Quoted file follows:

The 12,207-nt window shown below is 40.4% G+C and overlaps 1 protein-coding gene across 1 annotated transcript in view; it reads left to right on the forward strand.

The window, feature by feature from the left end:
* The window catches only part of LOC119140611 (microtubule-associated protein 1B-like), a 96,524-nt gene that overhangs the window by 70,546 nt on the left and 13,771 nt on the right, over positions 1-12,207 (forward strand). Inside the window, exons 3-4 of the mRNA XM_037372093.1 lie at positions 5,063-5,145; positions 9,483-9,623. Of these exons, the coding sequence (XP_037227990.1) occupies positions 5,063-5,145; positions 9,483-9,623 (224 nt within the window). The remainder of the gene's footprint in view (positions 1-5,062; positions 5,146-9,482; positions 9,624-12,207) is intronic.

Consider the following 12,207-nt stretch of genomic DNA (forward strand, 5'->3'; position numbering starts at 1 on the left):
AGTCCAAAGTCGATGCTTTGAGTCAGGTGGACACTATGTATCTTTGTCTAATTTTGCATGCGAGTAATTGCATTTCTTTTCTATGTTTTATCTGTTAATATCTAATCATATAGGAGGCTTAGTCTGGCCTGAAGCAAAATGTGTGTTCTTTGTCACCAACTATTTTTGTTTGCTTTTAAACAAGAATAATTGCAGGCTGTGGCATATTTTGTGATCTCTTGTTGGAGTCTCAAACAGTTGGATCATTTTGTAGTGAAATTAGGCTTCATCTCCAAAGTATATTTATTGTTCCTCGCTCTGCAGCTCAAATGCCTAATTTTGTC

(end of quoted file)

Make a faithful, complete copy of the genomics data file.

The 12,207-nt window shown below is 40.4% G+C and overlaps 1 protein-coding gene across 1 annotated transcript in view; it reads left to right on the forward strand.

The window, feature by feature from the left end:
* The window catches only part of LOC119140611 (microtubule-associated protein 1B-like), a 96,524-nt gene that overhangs the window by 70,546 nt on the left and 13,771 nt on the right, over positions 1-12,207 (forward strand). Inside the window, exons 3-4 of the mRNA XM_037372093.1 lie at positions 5,063-5,145; positions 9,483-9,623. Of these exons, the coding sequence (XP_037227990.1) occupies positions 5,063-5,145; positions 9,483-9,623 (224 nt within the window). The remainder of the gene's footprint in view (positions 1-5,062; positions 5,146-9,482; positions 9,624-12,207) is intronic.

Consider the following 12,207-nt stretch of genomic DNA (forward strand, 5'->3'; position numbering starts at 1 on the left):
AGTCCAAAGTCGATGCTTTGAGTCAGGTGGACACTATGTATCTTTGTCTAATTTTGCATGCGAGTAATTGCATTTCTTTTCTATGTTTTATCTGTTAATATCTAATCATATAGGAGGCTTAGTCTGGCCTGAAGCAAAATGTGTGTTCTTTGTCACCAACTATTTTTGTTTGCTTTTAAACAAGAATAATTGCAGGCTGTGGCATATTTTGTGATCTCTTGTTGGAGTCTCAAACAGTTGGATCATTTTGTAGTGAAATTAGGCTTCATCTCCAAAGTATATTTATTGTTCCTCGCTCTGCAGCTCAAATGCCTAATTTTGTC